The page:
G. Ray. Interested in biodefense, existential risk reduction, effective altruism, animal and other minds, and how to be the best we can be.
Right, but "people who are inclined to read many pages worth of material and think deeply on it" very much selects for people who have positive experiences with that material.
I believe this is a response to this post.
I think this is a great point, and I think it's alright here.
The part of the series that I'm about to go into (as of today) contains a panoply of possible explanations for the apparent paradox, none of which are "it wouldn't actually be that bad" or "it just hasn't occurred to anyone."
And this series is pretty mild in terms of the large body of "are we prepared against X type of bioweapon attack" literature and analyses out there (for which the answer is usually "no, we are not prepared).
The series is also more theoretical than concrete, which seems like it should reduce the risk factor.
Does this hit on your concern? If you still have your concerns or have different ones, I'm interested to know.
It seems quite possible. Japan aside (and those largely weren't "accidents"), the anthrax accidentally released at Sverdlovsk by the USSR program is a major one. I think Alibek describes more in his book Biohazard, but I'm not certain, and nothing else on the scale of that incident. It seems possible that there have been more accidental releases to civilian populations, than just these.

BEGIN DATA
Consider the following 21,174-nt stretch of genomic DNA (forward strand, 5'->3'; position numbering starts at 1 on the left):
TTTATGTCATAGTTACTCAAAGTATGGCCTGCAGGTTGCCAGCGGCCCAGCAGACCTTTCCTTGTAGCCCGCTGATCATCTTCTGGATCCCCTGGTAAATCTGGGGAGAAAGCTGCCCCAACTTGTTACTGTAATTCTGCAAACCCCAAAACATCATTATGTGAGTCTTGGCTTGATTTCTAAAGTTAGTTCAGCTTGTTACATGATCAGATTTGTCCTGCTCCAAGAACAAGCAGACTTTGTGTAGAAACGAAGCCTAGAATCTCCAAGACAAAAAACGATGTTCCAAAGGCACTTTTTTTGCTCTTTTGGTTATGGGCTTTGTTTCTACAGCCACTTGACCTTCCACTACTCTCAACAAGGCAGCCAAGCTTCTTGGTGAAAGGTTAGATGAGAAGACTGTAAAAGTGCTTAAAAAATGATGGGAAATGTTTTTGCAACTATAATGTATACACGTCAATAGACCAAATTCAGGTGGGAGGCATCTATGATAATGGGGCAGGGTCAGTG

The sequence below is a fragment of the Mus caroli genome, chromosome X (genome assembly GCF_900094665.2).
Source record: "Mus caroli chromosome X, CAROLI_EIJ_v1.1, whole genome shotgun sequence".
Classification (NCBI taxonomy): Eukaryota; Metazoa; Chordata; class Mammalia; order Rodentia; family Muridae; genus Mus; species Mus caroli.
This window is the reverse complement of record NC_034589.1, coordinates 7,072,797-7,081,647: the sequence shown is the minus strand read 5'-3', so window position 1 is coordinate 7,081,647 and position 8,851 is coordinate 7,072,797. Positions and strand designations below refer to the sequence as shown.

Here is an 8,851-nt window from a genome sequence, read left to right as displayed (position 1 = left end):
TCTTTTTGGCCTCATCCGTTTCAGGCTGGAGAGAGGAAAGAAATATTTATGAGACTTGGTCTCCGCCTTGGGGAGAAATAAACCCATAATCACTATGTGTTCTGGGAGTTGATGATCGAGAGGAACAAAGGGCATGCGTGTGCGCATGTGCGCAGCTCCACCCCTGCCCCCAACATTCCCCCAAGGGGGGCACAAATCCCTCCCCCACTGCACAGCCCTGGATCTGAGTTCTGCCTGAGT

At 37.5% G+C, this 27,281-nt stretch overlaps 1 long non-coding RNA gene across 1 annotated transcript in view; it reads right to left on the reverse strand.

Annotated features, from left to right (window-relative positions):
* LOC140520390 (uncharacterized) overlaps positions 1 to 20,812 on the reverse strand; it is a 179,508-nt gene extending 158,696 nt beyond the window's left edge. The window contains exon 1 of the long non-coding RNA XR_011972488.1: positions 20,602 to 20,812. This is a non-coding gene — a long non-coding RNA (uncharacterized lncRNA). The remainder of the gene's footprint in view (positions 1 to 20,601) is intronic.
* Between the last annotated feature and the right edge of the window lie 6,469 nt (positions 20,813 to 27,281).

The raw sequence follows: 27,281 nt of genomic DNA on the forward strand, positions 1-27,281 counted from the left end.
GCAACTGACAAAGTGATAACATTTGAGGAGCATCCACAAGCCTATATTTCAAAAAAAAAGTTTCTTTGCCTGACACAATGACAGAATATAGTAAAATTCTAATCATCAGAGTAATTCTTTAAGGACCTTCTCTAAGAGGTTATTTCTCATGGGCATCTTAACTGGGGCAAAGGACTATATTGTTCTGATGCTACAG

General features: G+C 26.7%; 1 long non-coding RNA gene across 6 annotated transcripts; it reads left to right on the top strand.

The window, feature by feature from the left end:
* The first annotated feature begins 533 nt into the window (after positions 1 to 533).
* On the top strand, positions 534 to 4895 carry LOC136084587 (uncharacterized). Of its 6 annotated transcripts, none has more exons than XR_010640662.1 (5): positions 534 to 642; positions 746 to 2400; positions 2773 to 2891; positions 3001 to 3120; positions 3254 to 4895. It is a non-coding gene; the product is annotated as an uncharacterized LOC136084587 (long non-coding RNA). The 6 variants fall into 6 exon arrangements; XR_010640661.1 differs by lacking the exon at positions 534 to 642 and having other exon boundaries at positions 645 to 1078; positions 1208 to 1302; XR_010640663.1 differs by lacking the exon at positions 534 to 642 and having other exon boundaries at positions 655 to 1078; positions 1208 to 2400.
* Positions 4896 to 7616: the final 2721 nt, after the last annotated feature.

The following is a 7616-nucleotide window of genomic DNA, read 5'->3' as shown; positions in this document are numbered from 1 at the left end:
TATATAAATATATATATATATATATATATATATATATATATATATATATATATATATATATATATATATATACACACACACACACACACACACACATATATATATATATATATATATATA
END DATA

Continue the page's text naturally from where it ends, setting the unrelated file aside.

I had an interview with them under the same circumstances and also had the belief reporting trial. (I forget if I had the Peter Singer question.) I can confirm that it was supremely disconcerting.
At the very least, it's insensitive - they were asking for a huge amount of vulnerability and trust in a situation where we both knew I was trying to impress them in a professional context. I sort of understand why that exercise might have seemed like a good idea, but I really hope nobody does this in interviews anymore.
Georgia here - The direct context, "Research also shows that diverse teams are more creative, more innovative, better at problem-solving, and better at decision-making," is true based on what I found.
What I found also seemed pretty clear that diversity doesn't, overall, have a positive or negative effect on performance. Discussing that seems important if you're trying to argue that it'll yield better results, unless you have reason to think that EA is an exception.
(E.g., it seems possible that business teams aren't a good comparison for local groups or nonprofits, or that most teams in an EA context do more research/creative/problem-solving type work than business teams, so the implication "diversity is likely to help your EA team" would be possibly valid - but whatever premise that's based on would need to be justified.)
That said, obviously there are reasons to want diversity other than its effect on team performance, and I generally quite liked this article.